Environmental agency conflicts of interest not unique to Minnesota


Conflicts of interest between state environmental agencies and the polluters they regulate are a serious problem. These conflicts occur because special interest money corrupts the political process. Lobbyists and people affiliated with chemical manufacturers make generous campaign contributions to governors, who appoint heads of the agencies responsible for environmental protection.

So it was no surprise when Governor Tim Pawlenty appointed Sheryl Corrigan, a former manager at 3M — a manufacturer of perfluorinated chemicals (PFCs) used in making “Scotchgard” — as head of the Minnesota Pollution Control Agency (MPCA) three years ago. The MPCA has regulatory authority over PFCs that 3M produces. Who better to make sure pollution regulations are favorable to 3M than a former 3M manager.

Unfortunately, this problem is not unique to Minnesota. In West Virginia, the governor appointed Stephanie Timmermeyer, a lawyer who previously represented DuPont, as head of the West Virginia Department
of Environmental Protection (WV DEP). DuPont is also a manufacturer of PFCs. The WV DEP has regulatory authority over the chemicals DuPont produces. Who better to make sure pollution regulations are favorable to DuPont than a former DuPont attorney?

There seems to be a pattern here. And it is a serious problem.

Scientists have compared PFCs to dioxin. An EPA advisory panel called certain PFCs “likely carcinogens”. While scientists have more to learn about PFCs we know they are toxic, extremely persistent, and they accumulate up the food chain. Unlike dioxin, which is not found in most people, almost all of us would test positive for PFC contamination. MPCA officials claim Commissioner Corrigan recused herself from issues related to 3M and PFCs, avoiding any involvement in those issues. But that recusal was not put in writing until a year and a half into her tenure. Even then, some of the staff did not know about the recusal until months later. And there is evidence that she may be involved with PFCs anyway.

West Virginia agency officials offer a similar line, except the agency never produced a written recusal from Timmermeyer. Have DuPont and 3M taken advantage of these “fox guarding the chicken coop” arrangements, where their people run state environmental agencies?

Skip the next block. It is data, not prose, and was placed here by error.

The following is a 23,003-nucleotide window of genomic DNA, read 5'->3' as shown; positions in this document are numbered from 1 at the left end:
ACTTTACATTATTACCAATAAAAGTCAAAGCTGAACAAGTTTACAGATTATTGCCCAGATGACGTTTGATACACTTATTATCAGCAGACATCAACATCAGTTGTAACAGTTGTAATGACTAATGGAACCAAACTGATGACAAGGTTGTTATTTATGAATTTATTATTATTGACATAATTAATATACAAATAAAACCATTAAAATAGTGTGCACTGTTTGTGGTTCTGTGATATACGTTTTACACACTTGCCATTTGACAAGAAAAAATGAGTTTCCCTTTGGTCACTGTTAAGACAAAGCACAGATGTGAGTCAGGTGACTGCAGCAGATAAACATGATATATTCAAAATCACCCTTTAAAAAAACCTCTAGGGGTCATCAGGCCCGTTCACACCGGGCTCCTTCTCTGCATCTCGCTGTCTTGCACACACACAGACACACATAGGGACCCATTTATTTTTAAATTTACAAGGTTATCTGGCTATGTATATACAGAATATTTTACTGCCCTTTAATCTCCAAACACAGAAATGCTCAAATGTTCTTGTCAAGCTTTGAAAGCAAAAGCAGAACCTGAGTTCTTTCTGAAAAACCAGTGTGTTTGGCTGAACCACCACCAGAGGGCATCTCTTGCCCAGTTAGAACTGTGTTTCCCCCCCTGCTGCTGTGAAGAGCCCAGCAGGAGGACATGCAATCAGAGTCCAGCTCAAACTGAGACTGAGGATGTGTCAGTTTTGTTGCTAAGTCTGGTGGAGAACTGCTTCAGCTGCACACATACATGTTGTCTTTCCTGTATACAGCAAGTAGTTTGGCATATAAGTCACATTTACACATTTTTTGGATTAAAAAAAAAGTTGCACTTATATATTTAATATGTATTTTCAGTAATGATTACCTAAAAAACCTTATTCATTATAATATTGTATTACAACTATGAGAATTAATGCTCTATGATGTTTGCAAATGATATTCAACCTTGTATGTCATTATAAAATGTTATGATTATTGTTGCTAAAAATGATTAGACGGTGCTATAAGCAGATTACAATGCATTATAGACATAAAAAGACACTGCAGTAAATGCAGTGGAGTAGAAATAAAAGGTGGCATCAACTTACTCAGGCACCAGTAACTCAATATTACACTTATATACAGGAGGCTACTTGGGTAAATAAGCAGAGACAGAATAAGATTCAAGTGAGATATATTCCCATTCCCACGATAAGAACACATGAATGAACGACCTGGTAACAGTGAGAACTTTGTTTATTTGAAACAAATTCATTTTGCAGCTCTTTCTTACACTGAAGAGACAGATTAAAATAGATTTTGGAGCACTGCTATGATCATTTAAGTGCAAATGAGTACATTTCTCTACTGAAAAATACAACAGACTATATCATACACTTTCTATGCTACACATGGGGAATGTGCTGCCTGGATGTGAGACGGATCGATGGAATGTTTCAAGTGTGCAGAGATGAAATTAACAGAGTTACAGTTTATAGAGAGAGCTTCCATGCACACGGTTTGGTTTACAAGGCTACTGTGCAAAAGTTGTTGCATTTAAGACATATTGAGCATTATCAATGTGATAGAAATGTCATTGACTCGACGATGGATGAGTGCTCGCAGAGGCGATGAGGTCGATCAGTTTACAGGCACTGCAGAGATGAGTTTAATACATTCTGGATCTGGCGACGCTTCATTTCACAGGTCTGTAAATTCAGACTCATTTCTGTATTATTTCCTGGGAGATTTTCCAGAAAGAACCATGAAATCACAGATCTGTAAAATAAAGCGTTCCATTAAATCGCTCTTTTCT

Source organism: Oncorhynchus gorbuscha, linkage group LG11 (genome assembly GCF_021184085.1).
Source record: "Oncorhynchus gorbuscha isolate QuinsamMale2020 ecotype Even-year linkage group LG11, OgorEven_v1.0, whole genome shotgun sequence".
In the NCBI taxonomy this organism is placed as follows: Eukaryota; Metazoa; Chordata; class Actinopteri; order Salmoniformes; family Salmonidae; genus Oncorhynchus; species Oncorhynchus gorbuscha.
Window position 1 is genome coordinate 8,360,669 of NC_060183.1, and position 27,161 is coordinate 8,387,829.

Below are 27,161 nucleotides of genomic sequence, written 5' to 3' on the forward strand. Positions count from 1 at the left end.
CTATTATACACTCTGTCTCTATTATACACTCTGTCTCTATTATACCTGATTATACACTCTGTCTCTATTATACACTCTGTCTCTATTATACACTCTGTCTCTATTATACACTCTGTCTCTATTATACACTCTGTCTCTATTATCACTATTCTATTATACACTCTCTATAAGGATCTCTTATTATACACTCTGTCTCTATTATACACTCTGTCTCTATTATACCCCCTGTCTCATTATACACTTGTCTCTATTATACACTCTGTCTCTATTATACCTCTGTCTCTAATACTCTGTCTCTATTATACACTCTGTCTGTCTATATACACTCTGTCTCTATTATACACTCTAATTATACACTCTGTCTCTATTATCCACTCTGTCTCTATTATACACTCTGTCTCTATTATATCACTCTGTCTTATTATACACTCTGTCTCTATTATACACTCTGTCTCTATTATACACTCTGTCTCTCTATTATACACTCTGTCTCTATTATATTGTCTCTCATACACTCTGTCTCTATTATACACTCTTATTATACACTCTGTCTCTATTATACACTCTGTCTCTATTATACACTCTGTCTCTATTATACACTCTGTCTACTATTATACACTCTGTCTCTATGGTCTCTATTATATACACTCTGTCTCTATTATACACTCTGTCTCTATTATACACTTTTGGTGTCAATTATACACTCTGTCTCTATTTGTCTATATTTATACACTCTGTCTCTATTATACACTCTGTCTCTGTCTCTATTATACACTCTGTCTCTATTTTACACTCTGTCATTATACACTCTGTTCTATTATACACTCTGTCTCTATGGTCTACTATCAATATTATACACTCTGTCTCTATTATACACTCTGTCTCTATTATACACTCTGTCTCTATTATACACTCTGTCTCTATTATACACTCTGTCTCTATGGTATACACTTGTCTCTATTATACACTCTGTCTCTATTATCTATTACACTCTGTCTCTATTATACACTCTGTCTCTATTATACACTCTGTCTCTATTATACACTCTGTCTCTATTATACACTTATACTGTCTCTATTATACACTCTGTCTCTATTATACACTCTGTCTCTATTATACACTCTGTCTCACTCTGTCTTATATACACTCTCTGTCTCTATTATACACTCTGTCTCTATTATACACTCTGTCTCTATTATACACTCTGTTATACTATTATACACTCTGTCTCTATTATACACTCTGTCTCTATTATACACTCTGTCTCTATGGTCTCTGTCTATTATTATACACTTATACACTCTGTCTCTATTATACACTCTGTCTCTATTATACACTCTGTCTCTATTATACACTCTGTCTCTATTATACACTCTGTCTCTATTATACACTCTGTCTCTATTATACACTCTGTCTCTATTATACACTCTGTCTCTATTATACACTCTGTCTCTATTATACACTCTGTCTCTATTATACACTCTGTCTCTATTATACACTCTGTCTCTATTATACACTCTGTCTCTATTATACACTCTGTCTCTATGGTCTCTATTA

A West Virginia Department of Environmental Protection employee told federal investigators “DuPont reviewed and edited DEP news releases” related to PFCs. When one press release went out without DuPont approval, a company lawyer informed the environmental agency that this was “unacceptable”. The manufacturer’s control was so complete that a DuPont official wrote that if DuPont received any media inquiries about the unacceptable news release she would state, “We understand that the WVDEP has disavowed that statement…” and refer them to a DuPont ally in the department, according to an investigative report in the Charleston Gazette.

In Minnesota, the Senate Environment Committee held hearings at which a highly respected MPCA scientist, Dr Fardin Oliaei, testified that agency managers sat by while 3M representatives pressured her to limit testing for PFC contamination. The pressure was so strong that Dr. Oliaei questioned whether her boss was the MPCA or 3M! Another MPCA employee reported that a 3M lobbyist told agency employees that he’d recently met with their boss, Commissioner Corrigan, to discuss the future of the agency and the need to get rid of certain staffers, citing an employee who had been aggressively investigating PFCs. The lobbyist later dismissed it as a joke. Joke or no joke, it is just one more way to silence workers trying to protect the environment.

For more than 20 years, DuPont and 3M have had research showing that PFCs are toxic to laboratory animals. In 1982, 3M and DuPont met with the EPA to discuss a 3M study that showed facial birth defects in rats exposed to large doses of a PFC. They failed to disclose a 1981 DuPont study that showed two of eight pregnant PFC workers also gave birth to babies with facial defects.

Thousand dollar contributions made to West Virginia’s governor by DuPont lobbyists who are former law partners of Secretary Timmermeyer might explain her appointment, as well as the failure of state regulators to deal with PFCs appropriately.

Large contributions to Governor Pawlenty by 3M executives and lobbyists,
former colleagues of Commissioner Corrigan, might likewise explain her appointment. It could explain why the MPCA removed several key people working on the PFC investigation. Now, the MPCA has actually forced Dr. Oliaei to leave the agency, destroying the career of a dedicated scientist. This leaves the MPCA without her expertise at a time when she is most needed — we learned at a February Senate hearing that her last research project at the MPCA found that Mississippi River fish have a higher concentration of PFCs than wildlife tested anywhere in the world.

Once upon a time, the public could trust that state environmental agencies were diligently protecting the environment and public health. The disturbing parallel between Minnesota and West Virginia is no coincidence. It is an all too common illustration of polluters buying influence with politicians and their appointees who are supposed to be serving the public.